A good no nonsense guide to how laws are put into place in the UK.
There are a number of different kinds of legal professionals in the UK who provide various types of legal services and assistance.
The following is a brief description of the types of the legal assistance available to businesses and individuals in the UK.
Dphlegal.com: solicitors Reading offer a range of legal services and work on various aspects of the law.
Many solicitors specialise in one or multiple areas of the law.
A solicitor is a confidential adviser regulated by the SRA and frequently has direct contact with clients and provides expert legal assistance and advice in many different types of situations.
Some of the issues that solicitors deal with on a regular basis include the following:
- Provide expert guidance on legal problems that people are faced with on a regular basis such as assisting businesses with commercial transactions, dealing with the breakdown of business relationships, drawing up wills, and buying and selling properties.
- Protect the rights of individuals through advising them of their rights, ensure people are treated fairly by both private and public bodies, and when they have been treated unfairly ensure that they receive fair compensation.
- Support the community through performing legal aid work and spending part of their time offering free help to those who cannot afford to pay for legal services. This is usually carried out through personally representing clients in the lower courts (tribunals, County Court and Magistrates’ courts) and with specialist training can also represent individuals in higher courts (the Supreme Court, Court of Appeal, High Court, and Crown Court).
Barristers are courtroom advocates and legal advisers. Barristers put forth legal arguments to juries, magistrates, and judges in court.
They cross-examine witnesses and work on court cases on behalf of their clients.
Typically barristers do not have direct contact with clients. A barrister will appear in court when a solicitor instructs them to do so.
Only qualified solicitors or barristers can represent a client in a higher court.
A barrister is a highly trained courtroom advocate, and deals with most high profile and serious court cases.
Mediator and Arbitrator
Mediation and arbitration are alternative and non-judicial methods for resolving disputes, without needing to go to court.
Mediators and arbitrators are neutral, meaning they do not take sides and are not allowed to provide advice.
Frequently they are experts in whatever field the dispute is about and reach a decision once they have heard from both parties involved in the dispute.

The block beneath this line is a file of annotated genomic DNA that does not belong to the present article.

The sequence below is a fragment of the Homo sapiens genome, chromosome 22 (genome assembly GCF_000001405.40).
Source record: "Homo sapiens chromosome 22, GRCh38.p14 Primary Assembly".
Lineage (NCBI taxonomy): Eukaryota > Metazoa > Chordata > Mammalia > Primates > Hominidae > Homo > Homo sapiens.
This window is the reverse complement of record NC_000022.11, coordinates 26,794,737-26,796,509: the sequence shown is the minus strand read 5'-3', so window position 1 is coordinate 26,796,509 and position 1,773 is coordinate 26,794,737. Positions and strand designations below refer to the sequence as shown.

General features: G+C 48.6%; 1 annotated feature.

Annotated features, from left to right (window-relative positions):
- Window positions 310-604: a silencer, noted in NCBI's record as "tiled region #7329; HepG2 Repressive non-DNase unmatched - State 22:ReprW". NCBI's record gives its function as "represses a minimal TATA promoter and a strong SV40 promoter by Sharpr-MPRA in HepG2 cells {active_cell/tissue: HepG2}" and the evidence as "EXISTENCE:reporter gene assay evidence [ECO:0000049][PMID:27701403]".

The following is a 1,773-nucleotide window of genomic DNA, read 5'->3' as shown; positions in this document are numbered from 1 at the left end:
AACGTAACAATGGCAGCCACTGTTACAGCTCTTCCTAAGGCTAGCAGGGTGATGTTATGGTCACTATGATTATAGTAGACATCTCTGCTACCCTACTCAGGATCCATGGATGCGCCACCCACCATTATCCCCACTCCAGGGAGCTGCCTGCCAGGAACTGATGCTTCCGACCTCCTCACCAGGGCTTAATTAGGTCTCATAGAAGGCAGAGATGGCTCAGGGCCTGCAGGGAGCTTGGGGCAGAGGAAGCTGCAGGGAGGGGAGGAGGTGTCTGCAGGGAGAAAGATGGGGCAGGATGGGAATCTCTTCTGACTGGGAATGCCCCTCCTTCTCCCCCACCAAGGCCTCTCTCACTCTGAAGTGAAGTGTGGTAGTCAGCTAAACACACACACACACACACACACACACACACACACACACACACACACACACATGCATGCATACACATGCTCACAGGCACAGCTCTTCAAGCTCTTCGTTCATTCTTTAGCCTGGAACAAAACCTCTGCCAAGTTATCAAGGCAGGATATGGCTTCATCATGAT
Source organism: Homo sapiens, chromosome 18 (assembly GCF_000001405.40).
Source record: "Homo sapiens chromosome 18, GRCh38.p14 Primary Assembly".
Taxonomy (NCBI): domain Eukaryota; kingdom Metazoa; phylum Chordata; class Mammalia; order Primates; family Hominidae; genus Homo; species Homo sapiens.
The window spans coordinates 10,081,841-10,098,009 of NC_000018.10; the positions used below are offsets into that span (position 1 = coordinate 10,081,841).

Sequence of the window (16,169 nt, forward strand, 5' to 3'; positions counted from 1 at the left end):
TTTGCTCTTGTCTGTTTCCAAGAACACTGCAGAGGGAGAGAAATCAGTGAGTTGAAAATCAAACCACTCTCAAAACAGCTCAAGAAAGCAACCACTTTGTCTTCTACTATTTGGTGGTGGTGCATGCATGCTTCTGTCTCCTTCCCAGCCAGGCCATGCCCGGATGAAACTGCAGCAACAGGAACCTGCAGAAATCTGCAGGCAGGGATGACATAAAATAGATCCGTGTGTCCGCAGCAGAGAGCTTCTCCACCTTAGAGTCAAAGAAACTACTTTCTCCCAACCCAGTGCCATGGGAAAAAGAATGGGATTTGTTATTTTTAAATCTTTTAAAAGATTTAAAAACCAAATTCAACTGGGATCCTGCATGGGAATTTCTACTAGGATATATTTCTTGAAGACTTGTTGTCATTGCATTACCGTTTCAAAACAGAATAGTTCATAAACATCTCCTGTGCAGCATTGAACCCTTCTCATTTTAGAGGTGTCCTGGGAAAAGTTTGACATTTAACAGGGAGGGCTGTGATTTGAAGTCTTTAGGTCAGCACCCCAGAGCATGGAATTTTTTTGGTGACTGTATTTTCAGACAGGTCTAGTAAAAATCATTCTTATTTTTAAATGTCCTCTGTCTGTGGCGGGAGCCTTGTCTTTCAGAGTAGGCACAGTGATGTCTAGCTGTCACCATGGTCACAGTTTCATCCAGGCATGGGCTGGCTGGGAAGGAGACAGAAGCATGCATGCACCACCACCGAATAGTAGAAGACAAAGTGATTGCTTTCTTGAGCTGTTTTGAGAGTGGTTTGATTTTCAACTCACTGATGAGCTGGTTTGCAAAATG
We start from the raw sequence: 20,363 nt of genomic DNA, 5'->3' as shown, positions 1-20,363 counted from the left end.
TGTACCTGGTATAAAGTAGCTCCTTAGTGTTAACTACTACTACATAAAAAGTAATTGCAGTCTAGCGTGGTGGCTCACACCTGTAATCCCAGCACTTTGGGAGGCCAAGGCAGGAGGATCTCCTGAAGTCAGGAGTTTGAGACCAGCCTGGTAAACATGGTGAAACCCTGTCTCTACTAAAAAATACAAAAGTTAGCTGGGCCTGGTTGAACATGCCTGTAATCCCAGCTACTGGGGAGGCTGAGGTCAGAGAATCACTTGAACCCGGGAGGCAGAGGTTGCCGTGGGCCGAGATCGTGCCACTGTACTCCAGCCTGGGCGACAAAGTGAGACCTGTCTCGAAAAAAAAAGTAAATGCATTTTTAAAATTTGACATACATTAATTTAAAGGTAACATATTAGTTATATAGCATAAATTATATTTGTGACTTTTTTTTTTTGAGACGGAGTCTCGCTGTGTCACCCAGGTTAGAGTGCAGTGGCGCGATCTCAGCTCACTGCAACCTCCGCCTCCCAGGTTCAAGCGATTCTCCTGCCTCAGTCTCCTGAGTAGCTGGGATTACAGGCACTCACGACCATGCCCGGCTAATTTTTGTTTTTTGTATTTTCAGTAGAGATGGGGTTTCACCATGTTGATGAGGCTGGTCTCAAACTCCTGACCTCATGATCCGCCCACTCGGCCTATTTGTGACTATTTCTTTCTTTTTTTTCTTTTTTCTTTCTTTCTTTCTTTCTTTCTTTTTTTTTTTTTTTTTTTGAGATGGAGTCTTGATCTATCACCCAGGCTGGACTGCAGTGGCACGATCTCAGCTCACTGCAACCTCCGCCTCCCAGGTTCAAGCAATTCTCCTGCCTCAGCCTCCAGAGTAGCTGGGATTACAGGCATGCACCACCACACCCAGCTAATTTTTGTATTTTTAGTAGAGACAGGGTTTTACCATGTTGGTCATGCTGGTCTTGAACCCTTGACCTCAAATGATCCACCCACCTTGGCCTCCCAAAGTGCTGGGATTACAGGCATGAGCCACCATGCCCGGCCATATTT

Paralegals provide assistance to lawyers. They do some of the same work that lawyers do but don’t give clients legal advice.
A paralegal’s duties vary depending on the practice area and type of law firm that they work in. Some generic legal tasks include document management, attending client meetings and researching and drafting documents.
They may also prepare reports to assist lawyers with preparing their cases. Some paralegals also help with writing mortgages and contracts or help with preparing financial documents and income tax returns.
Charted Legal Executives
Chartered legal executives generally work in legal offices. Further vocational training can qualify them to become solicitors. Chartered legal executives who are fully qualified can have clients of their own and may represent them in court in the appropriate circumstances.
The major difference between legal executives and solicitors is that a legal executive’s training is narrower in scope. Legal executives study to the same level that solicitors do. However, they complete fewer subjects overall and specialise in a specific area of the law.
Notaries are qualified attorneys. The Archbishop of Canterbury appoints them and the Master of the Facilities regulates them.
The rules that notaries practice under are very similar to the ones that solicitors practice under. They include the requirements to maintain insurance, keep client money separate.
Notaries certify and authenticate documents and signatures. They frequently practice as solicitors as well.
As you can see there are a number of different legal professionals that provide various legal services in the UK.
The specific legal professionals and types of legal services that are needed will depend on the type of legal issue and severity of the case that is involved.
Hello and welcome to our legal blog.
There seems to be some distance between the legal profession and the general public.
Many people needing legal advice can seem hesitant to contact a solicitor for help, often assuming little warmth and compassion from them.
This is often not the case.
This is one reason we decided to create a blog on the legal profession so that we could close the gap between the varying legal professions and their potential clients.
If you have a burning questions you’ve always wanted to ask us or you wish to tell your story of your experiences with a legal professional then we’d like you to contact us. Who knows, perhaps we’ll publish your story here or answer your question.
Thank you for visiting.